in DC - Last Day & Look Back
New York City Ballet
House, John F. Kennedy Center for the Performing Arts
March 7 (matinee and evening), 2004
copyright © 2004 by George Jackson
published 8 March 2004
audience favorite among New York City Ballet's three programs for Washington
was Jewels. Applause was louder, longer and more frequent. Even
Emeralds, which of the work's three treasures can be the most
elusive to grasp, engaged the public. There was new casting on this visit's
last day, both at the afternoon performance conducted by Andrea Quinn
as on Friday, and in the evening when Maurice Kaplow held sway in the
The two ballerina roles in Emeralds make many similar demands—finesse,
attention to detail that mustn't become fussy, subtle musicality, romance
that's understood but understated. In this first ballet of the Jewels
triptych, it helps the audience if these women look distinct. Rachel Rutherford
and Pascale van Kipnis didn't. One had to remind oneself which was which
if sitting at a distance, as much of the house does. Apart from that,
one couldn't complain about either. Rutherford understood that she was
the more forward of the pair, that unlike her sister she sometimes took
her male partner by the hand and led him. Throughout, it was fun to watch
her interact with him. He, Stephen Hanna, is bright and seems to be learning
the rigors of partnering quickly. Already at the evening performance he
was a notch wiser than at the matinee and enjoying himself more. In the
gestures variation, Rutherford's arms and shoulders enunciated each syllable
clearly while giving the entire statement a melodic flow. I suspect that
despite being fine boned and not tall, she projects well into far reaches
of the house.
Van Kipnis accepted her partner's support as if by right, which gave their
perambulation a calm and contemplative power. He, James Fayette, is an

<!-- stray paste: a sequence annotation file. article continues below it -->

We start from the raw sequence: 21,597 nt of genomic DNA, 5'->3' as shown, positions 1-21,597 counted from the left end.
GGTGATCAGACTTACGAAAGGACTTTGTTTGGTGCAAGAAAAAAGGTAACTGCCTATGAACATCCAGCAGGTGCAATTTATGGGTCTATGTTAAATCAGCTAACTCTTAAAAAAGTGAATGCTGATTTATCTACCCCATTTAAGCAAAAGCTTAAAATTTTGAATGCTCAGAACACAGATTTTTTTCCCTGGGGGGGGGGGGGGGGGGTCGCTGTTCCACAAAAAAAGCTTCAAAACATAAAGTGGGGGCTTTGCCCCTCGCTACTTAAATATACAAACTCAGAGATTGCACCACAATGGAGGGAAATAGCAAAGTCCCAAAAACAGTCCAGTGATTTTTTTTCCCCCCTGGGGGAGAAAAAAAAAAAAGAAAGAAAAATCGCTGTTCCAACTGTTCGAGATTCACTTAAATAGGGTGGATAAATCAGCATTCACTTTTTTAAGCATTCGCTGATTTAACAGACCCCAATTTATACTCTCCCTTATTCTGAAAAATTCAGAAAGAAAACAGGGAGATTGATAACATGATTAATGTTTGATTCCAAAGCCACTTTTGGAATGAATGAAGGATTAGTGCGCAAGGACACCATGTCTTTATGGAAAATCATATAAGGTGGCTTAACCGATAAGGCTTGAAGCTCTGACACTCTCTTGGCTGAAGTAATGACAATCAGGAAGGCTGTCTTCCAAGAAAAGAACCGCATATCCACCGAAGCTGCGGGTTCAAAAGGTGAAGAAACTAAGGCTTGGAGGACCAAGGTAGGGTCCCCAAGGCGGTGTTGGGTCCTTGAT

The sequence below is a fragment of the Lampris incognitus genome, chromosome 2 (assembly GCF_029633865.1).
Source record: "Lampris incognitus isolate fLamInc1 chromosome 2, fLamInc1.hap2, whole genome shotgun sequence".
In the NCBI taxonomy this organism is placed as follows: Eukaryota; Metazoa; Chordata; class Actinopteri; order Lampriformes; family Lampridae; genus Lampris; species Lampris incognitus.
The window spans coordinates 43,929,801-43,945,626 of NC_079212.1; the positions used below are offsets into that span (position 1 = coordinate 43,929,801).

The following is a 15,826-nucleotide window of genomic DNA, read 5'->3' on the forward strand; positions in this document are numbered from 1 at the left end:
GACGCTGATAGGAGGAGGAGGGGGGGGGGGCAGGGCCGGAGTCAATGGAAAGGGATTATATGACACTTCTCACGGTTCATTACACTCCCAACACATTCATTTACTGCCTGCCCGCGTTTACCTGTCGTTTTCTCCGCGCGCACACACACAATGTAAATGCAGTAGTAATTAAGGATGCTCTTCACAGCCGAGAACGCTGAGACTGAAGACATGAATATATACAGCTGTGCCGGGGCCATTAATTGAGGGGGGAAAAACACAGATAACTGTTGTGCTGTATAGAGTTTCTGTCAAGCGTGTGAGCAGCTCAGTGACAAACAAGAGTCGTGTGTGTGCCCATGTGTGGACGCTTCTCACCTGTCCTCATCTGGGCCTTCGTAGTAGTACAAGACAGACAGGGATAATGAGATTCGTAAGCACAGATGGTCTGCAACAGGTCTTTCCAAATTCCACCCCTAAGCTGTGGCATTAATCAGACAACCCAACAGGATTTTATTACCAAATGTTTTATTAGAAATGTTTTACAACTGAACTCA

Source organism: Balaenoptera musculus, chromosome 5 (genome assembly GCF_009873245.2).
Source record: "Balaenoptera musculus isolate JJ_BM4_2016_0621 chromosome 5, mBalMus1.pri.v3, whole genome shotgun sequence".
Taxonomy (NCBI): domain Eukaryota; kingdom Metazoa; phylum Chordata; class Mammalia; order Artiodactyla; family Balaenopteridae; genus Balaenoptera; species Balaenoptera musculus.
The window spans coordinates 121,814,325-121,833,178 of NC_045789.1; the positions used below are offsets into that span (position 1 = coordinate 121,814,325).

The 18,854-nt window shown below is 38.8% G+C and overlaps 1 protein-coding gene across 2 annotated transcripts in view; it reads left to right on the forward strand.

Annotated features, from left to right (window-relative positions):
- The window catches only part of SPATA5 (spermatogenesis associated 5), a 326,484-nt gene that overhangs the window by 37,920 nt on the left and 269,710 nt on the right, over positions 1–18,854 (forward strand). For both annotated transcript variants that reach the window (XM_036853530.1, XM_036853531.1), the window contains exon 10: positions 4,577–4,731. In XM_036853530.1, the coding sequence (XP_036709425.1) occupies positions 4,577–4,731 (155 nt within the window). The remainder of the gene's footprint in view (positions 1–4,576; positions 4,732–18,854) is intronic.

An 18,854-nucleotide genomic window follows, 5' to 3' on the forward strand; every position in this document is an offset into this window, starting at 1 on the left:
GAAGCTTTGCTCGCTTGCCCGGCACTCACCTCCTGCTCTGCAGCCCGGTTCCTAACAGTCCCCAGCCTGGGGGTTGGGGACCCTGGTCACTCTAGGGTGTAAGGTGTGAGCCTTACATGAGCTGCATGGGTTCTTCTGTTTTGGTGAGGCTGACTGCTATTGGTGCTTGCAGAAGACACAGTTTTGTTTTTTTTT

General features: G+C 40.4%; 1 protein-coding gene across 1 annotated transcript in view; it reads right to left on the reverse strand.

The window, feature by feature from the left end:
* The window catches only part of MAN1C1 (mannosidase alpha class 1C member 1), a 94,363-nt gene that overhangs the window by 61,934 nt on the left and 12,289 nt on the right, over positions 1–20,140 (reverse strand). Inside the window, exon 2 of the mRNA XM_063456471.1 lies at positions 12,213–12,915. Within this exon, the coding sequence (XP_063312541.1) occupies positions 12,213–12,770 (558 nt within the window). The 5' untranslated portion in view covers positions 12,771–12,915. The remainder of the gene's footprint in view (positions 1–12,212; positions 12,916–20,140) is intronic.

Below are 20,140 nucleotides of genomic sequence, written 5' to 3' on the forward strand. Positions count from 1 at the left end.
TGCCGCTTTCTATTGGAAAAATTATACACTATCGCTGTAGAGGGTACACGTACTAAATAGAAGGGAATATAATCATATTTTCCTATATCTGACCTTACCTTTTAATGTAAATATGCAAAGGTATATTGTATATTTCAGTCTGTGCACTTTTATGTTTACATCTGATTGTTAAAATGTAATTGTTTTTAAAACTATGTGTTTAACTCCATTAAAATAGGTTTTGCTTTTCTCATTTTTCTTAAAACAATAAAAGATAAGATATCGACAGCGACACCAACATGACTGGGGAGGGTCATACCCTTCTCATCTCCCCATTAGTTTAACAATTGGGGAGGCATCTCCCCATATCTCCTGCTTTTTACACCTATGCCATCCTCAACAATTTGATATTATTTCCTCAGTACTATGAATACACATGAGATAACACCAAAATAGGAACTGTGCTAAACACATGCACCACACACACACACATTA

accomplished partner though he no longer fits well into tights. Skillfully
throughout Emeralds, van Kipnis modulated her attack depending
with whom and with how many of the 16 other dancers she was interacting.
Antonio Carmena came to the fore as the male soloist in the trio. Like
his companions, Amanda Edge and Carrie Lee Riggins, he entered brightly
but distinctly junior to the two leading couples. Edge and Riggins retained
their ranking, even in the intriguing septet patterns George Balanchine
has devised towards the end of the ballet. Carmena, however, grew in importance.
This is partly built into the role and the result of the ballet master's
decision to position him at the center, between Hanna and Fayette, when
all three men are dancing. But it was also due to him. Carmena proved
with his bounding quality, clarity, and energy-to-spare that his claim
to be first citizen was just. It is unusual for a plotless Balanchine
ballet to end with a male focus, but the final image in Emeralds
is down yet up—the three men begin to kneel but then their arms
scoop and open to light from above. All in all, from soloists to the 10
women of the corps, these two performances of Emeralds had true
Fun can be had with Rubies when it is danced lightly and sharply!
Miranda Weese sparkled in the quirky ballerina role, afternoon and evening.
She has a way of being her own person and yet as inseparable from her
partner as Pierette from Pierrot. And, what delicious wickedness Nikolaj
Hübbe brings to Pierrot. He wasn't quite up to some of the bravura.
In the afternoon more than at night, the four other men—Kyle Froman,